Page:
Programme 2019 – PLP Summer Course

Monday
July 1
8:45-9:15 Welcome
9:15-9:30 Opening session
By Kristina Irion
9:30-12:30 An Update on European Privacy Law and Policy
By Ot van Daalen
This opening seminar will introduce participants to developments in privacy law and policy related to the Internet, electronic communications, and online and social media in Europe. It will cover the latest and most significant statutory, regulatory and judicial developments at EU and member states level. A particular focus is on the substance and the status of the new General Data Protection Regulation.
14:00-17:00 An Update on U.S. Privacy Law and Policy
By Dennis Hirsch
This seminar will provide a comprehensive update on US privacy law and policy related to the Internet, electronic communications, and online and social media. It will describe the latest and most significant statutory, regulatory and judicial developments, including Federal Trade Commission policies and enforcement actions. Following this survey, the instructor and participants will discuss overarching legal and regulatory trends and explore likely future directions in US privacy law and policy.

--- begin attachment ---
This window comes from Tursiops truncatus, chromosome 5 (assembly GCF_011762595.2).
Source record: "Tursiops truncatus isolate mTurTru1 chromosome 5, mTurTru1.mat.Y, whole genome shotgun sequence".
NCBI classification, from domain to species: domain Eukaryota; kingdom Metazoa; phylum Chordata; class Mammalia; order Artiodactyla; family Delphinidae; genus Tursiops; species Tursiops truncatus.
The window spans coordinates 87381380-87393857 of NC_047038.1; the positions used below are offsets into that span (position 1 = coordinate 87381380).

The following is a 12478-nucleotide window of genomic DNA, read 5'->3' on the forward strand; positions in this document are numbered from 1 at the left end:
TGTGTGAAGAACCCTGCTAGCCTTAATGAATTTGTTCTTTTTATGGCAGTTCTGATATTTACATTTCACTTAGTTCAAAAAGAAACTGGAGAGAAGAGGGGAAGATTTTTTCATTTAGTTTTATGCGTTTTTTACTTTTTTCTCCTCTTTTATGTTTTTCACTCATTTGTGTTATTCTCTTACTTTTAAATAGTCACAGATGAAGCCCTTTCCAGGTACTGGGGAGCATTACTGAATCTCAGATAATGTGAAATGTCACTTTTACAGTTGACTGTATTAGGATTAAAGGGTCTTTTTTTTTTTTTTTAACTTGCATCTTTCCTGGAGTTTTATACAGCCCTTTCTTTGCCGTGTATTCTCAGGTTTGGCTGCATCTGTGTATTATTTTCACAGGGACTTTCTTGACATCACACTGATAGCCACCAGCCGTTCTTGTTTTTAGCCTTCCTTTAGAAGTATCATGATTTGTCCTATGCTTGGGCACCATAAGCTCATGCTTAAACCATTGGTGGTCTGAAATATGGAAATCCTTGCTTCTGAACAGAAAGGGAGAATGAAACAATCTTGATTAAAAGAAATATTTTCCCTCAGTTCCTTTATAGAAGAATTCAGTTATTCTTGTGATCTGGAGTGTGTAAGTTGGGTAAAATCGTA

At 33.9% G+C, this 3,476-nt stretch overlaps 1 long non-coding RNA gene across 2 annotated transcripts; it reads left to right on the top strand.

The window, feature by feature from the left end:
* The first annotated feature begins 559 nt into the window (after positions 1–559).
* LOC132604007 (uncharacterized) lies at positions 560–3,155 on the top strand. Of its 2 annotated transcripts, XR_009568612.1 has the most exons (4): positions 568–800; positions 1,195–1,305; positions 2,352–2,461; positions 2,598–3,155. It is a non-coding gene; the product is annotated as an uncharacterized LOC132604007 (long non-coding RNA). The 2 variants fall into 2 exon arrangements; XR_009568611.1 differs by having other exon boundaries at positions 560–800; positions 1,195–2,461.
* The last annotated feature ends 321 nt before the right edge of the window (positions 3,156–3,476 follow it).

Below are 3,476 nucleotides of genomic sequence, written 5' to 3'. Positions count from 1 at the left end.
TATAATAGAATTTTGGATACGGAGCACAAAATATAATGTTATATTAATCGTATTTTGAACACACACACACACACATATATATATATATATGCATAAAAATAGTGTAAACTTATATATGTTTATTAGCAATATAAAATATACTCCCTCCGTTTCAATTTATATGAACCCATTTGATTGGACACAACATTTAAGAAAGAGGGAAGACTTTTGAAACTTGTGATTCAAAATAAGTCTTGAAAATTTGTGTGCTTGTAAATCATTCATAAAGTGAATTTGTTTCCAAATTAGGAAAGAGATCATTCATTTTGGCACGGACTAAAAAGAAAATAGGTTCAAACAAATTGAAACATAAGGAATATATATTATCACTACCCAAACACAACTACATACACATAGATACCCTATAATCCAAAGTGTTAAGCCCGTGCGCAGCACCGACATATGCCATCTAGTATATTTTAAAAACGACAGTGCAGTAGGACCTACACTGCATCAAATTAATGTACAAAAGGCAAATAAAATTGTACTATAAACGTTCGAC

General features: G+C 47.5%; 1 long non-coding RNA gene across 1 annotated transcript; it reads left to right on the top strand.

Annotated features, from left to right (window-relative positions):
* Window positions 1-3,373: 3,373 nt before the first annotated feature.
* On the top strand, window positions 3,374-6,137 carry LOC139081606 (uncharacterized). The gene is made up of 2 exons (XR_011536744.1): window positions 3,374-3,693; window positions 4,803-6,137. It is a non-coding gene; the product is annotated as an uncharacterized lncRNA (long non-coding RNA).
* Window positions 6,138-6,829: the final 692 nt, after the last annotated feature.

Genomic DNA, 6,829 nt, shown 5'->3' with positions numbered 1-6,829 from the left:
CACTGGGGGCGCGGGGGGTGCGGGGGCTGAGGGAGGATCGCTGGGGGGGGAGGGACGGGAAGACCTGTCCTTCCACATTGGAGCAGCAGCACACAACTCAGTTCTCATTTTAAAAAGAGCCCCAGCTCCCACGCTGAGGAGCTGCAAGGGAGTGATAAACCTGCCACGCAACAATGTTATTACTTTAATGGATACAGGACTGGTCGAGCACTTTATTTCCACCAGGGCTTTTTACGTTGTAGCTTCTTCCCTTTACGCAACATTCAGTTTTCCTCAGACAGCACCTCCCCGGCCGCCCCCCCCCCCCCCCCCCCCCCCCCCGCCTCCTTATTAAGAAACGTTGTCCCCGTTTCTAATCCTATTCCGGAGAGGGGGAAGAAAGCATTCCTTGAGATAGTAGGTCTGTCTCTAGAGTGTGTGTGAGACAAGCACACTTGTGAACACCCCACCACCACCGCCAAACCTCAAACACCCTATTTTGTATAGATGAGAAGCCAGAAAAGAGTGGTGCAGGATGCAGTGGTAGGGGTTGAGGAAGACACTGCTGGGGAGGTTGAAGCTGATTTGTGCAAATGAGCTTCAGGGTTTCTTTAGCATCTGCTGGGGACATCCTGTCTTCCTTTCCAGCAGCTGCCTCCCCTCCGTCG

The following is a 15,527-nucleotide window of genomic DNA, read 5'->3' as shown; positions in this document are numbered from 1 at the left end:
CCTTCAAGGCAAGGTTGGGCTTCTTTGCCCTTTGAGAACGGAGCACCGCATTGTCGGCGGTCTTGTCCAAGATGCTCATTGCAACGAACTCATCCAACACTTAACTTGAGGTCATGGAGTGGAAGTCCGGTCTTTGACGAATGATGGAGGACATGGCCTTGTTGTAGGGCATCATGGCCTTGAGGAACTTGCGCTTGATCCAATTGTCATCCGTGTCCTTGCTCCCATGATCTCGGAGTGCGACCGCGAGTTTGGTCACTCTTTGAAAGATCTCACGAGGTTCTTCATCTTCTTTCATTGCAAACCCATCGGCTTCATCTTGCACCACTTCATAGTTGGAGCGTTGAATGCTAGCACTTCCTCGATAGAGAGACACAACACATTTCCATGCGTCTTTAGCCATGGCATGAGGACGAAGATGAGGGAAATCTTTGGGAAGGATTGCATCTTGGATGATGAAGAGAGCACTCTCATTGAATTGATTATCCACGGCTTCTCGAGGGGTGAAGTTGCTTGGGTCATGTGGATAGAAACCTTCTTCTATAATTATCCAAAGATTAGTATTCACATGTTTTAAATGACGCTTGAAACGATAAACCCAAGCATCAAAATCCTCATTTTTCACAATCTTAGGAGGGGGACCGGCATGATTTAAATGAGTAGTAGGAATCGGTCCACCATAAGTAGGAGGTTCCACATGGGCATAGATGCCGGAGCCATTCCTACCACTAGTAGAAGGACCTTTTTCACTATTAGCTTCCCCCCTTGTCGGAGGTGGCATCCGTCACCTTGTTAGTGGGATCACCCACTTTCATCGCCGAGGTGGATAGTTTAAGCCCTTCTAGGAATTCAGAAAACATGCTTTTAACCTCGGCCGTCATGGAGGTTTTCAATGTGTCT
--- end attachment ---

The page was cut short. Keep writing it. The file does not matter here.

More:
17:30-19:30 Boat tour on Amsterdam canals and welcome dinner
Tuesday
July 2
9:30-12:30 European DPAs: Enforcement of Privacy and Data Protection Rules Related to the Internet
By Sjoera Nas
Building on her experience as Internet and telecom expert at the Dutch Data Protection Authority and her work in drafting opinions for the Article 29 Working party, Ms. Nas will discuss past en future regulatory approaches to enforcement by the European data protection authorities.
The seminar will provide insight into some past joint investigations by a taskforce of European DPA’s of data processing activities by Google, Facebook en Microsoft. The seminar will discuss the way DPAs collaborate under the GDPR in the new European Data Protection Board (EDPB) and provide an overview of the published enforcement results in the different EU member states since 25 May 2018, the day the GDPR became enforceable.
The seminar will provide detailed insights in the GDPR requirements on consent. The second half of the seminar will consist of a moot court in which participants will present arguments about compliance with the GDPR consent requirements from the DPA and the data controller perspectives.